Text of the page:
The answer is Mr Justice Peter, a high court judge

Under the judicial precedent, the decisions of the higher courts are binding on the lower court. Previously, the judges has made the decision in similar situations that are binding upon future cases depending on the hierarchy of court. Judges must follow certain accepted principles which know as precedents and they are not allowed to bound by their own decisions as they. Exceptable it is overruled by a higher court in a later case. If not, once a precedent is made it remains binding on the lower court.

In the judicial system, the Superior Court was including Court of Appeal high Court in Malaya, Federal Court and High Court in Sabah and Sarawak. In the case, when in the year 2009, there are similar material facts to the said Court of Appeal before the High Court judge deciding the case in year 2010 and the Court of Appeal has made a certain decision, as the Court of Appeal is followed by the High Court on the hierarchy of the courts., the Mr. Justice Peter, High Court judge should following the decision there are made by the Court of Appeal in year 2009. In this situation, it is also known as “declaratory precedent as the judge merely applying an existing rule of law." [1] 

The functioning of the system of precedents is based on the inevitably the hierarchy of court and hierarchy of decisions. The general rule regulating the hierarchy if precedents is based on the principle that decisions if higher courts bind lower courts and some courts are bound by their own decisions.

Federal Court

Syariah Court

Native Court & Syariah Court

Sessions Court

Penghulu’s Court

Small Claims Court

Small Claims Court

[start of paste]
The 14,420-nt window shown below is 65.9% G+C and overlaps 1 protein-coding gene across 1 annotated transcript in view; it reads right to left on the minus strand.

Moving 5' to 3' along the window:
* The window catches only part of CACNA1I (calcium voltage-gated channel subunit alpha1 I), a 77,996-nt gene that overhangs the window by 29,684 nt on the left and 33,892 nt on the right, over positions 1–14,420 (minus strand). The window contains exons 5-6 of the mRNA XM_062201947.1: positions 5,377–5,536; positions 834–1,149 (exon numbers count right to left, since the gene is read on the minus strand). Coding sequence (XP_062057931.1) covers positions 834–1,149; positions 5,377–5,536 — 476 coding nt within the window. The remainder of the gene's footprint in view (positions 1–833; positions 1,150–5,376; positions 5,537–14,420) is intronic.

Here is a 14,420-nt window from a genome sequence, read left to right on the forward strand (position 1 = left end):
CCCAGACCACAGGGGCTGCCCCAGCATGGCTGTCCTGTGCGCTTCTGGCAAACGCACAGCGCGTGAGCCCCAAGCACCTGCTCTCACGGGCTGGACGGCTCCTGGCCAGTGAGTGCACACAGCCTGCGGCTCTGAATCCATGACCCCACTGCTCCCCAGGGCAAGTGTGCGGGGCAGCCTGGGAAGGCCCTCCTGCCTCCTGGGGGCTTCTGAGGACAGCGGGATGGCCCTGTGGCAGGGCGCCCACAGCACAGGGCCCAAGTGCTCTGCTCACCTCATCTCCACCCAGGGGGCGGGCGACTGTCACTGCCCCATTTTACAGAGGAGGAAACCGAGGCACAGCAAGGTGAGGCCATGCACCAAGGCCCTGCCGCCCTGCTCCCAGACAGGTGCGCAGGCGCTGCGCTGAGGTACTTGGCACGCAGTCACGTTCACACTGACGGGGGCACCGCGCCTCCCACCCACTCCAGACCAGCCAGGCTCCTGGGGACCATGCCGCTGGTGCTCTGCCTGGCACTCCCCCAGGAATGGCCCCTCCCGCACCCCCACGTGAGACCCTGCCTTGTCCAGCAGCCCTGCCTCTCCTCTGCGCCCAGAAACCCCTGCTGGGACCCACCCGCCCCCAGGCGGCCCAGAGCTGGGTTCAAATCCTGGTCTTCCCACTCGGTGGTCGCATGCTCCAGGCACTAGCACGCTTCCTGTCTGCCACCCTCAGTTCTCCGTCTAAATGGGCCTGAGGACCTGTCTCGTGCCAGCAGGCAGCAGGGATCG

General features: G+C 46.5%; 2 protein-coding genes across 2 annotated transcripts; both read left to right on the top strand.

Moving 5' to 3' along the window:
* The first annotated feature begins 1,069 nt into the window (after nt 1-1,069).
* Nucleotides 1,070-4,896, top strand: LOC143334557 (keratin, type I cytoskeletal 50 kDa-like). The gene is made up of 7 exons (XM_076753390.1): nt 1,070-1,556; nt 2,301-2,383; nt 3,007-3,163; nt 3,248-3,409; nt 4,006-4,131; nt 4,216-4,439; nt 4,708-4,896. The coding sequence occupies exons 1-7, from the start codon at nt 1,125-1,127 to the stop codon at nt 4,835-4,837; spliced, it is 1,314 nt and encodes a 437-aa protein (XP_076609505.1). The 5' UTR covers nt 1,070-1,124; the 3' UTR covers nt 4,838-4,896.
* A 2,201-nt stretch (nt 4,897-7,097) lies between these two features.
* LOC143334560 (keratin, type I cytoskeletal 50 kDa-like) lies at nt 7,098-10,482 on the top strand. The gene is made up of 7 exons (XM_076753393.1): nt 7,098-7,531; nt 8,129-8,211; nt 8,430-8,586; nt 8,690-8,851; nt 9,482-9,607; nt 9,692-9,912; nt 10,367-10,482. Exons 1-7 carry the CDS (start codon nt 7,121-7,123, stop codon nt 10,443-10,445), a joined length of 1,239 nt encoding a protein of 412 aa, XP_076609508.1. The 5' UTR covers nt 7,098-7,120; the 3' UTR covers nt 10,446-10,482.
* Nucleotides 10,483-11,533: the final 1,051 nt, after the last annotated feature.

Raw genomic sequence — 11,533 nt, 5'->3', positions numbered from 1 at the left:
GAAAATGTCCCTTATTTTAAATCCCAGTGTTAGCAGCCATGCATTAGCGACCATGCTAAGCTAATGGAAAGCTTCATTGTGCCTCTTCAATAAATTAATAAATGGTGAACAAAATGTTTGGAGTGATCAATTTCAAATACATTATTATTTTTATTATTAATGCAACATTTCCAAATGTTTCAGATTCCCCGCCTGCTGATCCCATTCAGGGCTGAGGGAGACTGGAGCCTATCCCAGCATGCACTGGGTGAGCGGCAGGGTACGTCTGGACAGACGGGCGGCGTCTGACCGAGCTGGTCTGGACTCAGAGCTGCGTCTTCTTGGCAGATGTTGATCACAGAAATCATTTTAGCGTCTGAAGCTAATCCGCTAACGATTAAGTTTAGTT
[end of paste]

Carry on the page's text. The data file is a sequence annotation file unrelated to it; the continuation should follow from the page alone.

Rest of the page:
Magistrates’ Court

Magistrates’ Court

Sessions Court

High Court in Sabah & Sarawak

High Court in Malaysia

Court of Appeal

Based on the hierarchy of judicial system above, High Court is under the Court of Appeal. In order lower court will be bound by the decision of higher courts in the hierarchy where the precedent to operate there has to be in existence a court hierarchy.

The example of this case is “KHALID PANJANG & ORS v PUBLIC PROSECUTOR (NO 2) [1964] 30 MLJ 108 (Federal Court). Based on the case, the High Court judge reject to follow the Privy Council case of Mirza Akbar v The King-Emperor, LR 67IA336 which interpreted section 10 of the Indian Evidence Act which was word for word the same as the relevant section of a local rule in Malaysia. The Mirza Akbar case was followed by the Court of Appeal of the Federation of Malaysia in the case of Liew Kaling & Ors v Public Prosecutor [1960] MLJ 306." [2] 

The other example of this case is Donoghue v Stevenson [1932] AC 562, HL. “On 26 August 1928, Donoghue, in Glasgow boarded a tramcar about thirty-minute distance to Paisley. [[[[Donoghue and a friend went Wellmeadow Café in the town's Wellmeadow Place. A Francis Minchella-the café owner approached to them. Donoghue's friend has paid for an ice-cream drink and a pear. Then the order was brought by the owner and the owner poured part of a bottle of ginger beer into a tumbler which has some ice cream. Some of the contents have been drunk by Donoghue and the rest of the ginger beer had poured by her friend into the tumbler. They discovered that the remains of a snail in a situation of decomposition has dropped out from the bottle of ginger beer into the tumbler. After that, Donoghue go to complain that she had some stomachache and the doctor diagnosed her get gastroenteritis and being in a situation of severe shock. At the 9 April of 1929, Donoghue had taken an action against David Stevenson, the aerated water manufacturer at Paisley, in which a damages for injuries make she claimed £500 sustained by her through drinking ginger beer which had been manufactured by David Stevenson.